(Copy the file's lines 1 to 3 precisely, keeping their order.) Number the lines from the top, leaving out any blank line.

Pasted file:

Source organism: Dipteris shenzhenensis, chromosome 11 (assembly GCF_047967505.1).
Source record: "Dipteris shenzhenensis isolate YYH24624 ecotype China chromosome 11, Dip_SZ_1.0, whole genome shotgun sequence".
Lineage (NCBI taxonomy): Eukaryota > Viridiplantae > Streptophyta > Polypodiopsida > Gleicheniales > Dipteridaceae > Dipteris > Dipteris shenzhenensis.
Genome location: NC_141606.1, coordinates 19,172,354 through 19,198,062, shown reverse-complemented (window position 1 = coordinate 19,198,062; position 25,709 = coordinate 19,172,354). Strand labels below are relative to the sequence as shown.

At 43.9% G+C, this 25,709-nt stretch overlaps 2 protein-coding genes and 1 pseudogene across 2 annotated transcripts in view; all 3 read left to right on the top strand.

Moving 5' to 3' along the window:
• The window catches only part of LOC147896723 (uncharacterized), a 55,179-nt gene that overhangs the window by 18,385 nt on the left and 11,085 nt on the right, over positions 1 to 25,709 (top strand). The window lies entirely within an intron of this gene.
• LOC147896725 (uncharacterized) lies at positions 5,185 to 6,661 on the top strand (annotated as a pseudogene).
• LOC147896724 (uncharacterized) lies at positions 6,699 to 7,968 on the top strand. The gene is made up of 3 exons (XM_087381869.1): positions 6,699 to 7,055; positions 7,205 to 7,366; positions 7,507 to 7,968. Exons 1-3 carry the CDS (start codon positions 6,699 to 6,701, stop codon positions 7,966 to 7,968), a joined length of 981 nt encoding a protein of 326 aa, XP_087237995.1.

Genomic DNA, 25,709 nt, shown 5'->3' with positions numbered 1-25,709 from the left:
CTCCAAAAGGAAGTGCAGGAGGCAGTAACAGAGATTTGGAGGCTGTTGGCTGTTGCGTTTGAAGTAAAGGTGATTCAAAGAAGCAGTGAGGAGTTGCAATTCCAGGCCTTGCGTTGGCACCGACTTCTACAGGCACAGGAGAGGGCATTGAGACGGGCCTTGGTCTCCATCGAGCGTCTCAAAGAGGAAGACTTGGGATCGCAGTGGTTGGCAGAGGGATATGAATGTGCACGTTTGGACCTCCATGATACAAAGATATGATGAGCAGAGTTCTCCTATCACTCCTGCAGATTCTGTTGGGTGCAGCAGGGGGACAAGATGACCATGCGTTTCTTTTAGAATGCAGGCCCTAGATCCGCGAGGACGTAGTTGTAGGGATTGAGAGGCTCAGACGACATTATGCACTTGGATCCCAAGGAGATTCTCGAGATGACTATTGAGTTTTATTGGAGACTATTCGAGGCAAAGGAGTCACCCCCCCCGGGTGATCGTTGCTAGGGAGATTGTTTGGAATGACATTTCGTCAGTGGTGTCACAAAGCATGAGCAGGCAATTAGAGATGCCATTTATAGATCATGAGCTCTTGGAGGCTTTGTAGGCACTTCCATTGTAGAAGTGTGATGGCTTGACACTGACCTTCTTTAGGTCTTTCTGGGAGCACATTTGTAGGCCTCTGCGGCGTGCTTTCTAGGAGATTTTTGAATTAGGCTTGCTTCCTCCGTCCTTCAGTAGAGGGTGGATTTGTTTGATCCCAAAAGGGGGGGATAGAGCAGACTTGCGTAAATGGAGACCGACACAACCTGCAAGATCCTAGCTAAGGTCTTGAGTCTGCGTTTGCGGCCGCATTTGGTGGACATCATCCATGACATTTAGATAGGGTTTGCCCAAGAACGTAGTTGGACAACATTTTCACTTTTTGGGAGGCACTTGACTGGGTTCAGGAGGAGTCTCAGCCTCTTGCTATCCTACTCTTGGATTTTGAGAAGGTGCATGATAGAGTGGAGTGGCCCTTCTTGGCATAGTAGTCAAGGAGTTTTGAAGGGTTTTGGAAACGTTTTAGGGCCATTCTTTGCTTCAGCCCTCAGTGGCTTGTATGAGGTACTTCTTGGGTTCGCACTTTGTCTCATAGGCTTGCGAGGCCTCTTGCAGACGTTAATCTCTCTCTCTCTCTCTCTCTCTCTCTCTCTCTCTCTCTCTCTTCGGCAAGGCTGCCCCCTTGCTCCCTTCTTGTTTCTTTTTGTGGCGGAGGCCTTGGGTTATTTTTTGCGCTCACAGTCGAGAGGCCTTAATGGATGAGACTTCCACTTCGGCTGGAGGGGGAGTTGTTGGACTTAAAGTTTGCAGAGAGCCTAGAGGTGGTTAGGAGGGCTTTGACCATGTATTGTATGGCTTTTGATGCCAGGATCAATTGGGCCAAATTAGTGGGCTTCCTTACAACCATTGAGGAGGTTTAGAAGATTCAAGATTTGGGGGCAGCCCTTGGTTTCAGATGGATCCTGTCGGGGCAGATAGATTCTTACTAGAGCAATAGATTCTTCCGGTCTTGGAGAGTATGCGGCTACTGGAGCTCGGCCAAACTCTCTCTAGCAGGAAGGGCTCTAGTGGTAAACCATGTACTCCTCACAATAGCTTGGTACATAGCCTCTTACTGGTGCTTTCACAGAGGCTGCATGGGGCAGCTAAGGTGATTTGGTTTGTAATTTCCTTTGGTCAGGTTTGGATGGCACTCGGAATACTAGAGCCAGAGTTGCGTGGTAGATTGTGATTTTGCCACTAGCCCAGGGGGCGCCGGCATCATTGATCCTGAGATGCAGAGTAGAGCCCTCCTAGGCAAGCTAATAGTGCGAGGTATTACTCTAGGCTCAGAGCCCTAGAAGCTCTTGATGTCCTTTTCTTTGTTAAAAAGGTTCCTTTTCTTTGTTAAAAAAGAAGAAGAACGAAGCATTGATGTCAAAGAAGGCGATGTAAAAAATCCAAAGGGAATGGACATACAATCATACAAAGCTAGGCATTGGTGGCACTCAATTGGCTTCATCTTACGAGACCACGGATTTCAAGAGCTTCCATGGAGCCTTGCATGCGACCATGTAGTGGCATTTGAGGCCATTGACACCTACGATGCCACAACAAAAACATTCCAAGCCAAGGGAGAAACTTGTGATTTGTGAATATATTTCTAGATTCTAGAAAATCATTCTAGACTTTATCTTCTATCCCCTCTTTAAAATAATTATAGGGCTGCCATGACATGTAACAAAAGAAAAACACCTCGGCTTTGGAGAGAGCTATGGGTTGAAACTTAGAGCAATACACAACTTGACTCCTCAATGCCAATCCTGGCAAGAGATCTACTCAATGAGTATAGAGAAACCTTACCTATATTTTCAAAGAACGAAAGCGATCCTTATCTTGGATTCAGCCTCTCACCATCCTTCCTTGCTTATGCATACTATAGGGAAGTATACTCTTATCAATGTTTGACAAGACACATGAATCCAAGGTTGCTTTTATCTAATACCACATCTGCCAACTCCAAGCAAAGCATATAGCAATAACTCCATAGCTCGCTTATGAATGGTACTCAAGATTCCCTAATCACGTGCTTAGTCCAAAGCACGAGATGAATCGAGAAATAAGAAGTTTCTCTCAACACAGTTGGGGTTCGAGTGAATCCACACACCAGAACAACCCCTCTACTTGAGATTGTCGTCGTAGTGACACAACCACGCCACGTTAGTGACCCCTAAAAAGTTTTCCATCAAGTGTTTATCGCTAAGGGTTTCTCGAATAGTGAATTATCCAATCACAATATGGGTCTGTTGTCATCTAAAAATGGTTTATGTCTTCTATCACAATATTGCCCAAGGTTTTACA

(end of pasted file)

Source organism: Dipteris shenzhenensis, chromosome 11 (assembly GCF_047967505.1).
Source record: "Dipteris shenzhenensis isolate YYH24624 ecotype China chromosome 11, Dip_SZ_1.0, whole genome shotgun sequence".
Lineage (NCBI taxonomy): Eukaryota > Viridiplantae > Streptophyta > Polypodiopsida > Gleicheniales > Dipteridaceae > Dipteris > Dipteris shenzhenensis.